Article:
The appeal of a judge’s decision to dismiss a lawsuit that accused Republican Gov. Paul LePage of abuse of power and blackmail will continue through this summer with legal briefs and another round of oral arguments.

A briefing schedule from the 1st U.S. Circuit Court of Appeals in Boston indicates the appeal will play out over the next several months. Briefs will be filed through mid-August before oral arguments are scheduled, said a lawyer for Democratic House Speaker Mark Eves, the plaintiff in the lawsuit.

Eves’ lawsuit accused LePage of using blackmail to force Good Will-Hinckley, a nonprofit in Fairfield that operates a charter school, to rescind a job offer to him. The lawsuit sought unspecified compensatory and punitive damages. The judge dismissed the lawsuit this month, and Eves appealed.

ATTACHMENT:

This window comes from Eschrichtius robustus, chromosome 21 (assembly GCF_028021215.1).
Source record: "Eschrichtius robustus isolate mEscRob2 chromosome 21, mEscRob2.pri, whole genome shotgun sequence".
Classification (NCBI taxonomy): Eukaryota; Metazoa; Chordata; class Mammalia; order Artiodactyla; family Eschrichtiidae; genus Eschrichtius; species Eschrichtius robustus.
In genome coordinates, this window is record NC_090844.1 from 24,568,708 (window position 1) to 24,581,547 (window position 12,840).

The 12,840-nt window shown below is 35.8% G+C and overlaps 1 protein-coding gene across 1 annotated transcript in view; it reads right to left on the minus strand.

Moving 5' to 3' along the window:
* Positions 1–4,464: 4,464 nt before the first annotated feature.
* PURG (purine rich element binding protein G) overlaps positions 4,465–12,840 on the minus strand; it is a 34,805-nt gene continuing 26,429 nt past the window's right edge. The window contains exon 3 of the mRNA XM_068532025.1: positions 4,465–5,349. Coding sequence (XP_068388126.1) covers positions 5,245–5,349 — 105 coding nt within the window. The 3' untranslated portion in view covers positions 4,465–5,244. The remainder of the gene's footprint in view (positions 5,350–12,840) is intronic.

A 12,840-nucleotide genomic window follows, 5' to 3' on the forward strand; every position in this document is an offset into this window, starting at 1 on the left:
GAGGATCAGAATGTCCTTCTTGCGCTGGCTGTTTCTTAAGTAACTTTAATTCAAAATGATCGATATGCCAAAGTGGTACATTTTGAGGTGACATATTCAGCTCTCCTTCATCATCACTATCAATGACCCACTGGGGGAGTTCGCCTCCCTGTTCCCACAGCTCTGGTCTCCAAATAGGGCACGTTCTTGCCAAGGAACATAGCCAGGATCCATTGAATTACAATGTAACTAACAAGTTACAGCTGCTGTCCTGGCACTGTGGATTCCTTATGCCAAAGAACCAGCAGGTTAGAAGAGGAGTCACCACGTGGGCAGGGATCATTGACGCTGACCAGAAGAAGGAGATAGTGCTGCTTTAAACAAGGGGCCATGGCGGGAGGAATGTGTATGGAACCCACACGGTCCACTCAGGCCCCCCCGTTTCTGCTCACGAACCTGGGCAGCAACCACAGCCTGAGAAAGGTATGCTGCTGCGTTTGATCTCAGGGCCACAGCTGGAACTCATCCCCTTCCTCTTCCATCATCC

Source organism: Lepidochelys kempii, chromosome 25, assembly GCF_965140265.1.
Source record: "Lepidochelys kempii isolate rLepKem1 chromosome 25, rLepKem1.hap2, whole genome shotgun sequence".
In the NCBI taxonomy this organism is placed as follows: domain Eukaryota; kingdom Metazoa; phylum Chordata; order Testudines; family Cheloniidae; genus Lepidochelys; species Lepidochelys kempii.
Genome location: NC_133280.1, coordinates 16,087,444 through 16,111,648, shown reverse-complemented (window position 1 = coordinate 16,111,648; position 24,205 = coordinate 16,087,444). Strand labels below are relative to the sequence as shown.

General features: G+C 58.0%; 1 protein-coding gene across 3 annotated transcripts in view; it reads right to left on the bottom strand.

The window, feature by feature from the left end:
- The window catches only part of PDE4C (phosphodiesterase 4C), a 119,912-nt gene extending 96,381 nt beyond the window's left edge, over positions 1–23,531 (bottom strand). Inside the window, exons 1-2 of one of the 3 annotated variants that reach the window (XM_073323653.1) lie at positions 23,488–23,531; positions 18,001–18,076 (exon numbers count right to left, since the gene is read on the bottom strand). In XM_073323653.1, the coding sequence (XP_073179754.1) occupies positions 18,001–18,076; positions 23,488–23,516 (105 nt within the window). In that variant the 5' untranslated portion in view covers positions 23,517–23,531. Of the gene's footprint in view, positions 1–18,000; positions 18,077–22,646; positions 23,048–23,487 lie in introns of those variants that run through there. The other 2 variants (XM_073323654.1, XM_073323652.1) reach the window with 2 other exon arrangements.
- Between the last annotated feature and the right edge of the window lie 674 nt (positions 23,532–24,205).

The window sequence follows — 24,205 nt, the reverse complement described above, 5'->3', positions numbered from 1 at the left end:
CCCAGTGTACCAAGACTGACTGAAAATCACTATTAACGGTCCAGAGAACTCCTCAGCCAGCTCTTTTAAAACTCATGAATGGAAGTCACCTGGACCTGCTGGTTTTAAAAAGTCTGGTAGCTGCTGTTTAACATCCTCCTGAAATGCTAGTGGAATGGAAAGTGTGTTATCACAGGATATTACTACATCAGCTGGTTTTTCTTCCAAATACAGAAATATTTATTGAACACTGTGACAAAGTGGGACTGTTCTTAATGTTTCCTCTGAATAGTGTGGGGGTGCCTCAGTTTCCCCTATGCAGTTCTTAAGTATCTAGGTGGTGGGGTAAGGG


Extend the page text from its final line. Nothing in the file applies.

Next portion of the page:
Eves said Monday that he’s not giving up because he wants to make sure that what happened to him doesn’t happen to someone else.

“I keep fighting because I know anyone could be next,” said Eves, of North Berwick. “Every Mainer should have the right to express their political views in our democracy without losing their job or the ability to provide for their family.”

LePage’s critics contend that his interference with Eves’ offer to be Good Will-Hinckley’s president was part of a pattern of bullying and abuse. The governor insisted he was the victim of a “witch hunt.” The governor’s office had no immediate comment Monday.

Democratic Attorney General Janet Mills said there was no evidence that LePage committed a crime when he pressured Good Will-Hinckley to rescind the offer to Eves.

But the flap had political implications, leading to an attempt to impeach the governor that fell short in the Democrat-controlled House.

Eves’ lawyer, David Webbert, said he always felt the lawsuit would be decided on appeal. A three-judge panel is expected to consider the appeal.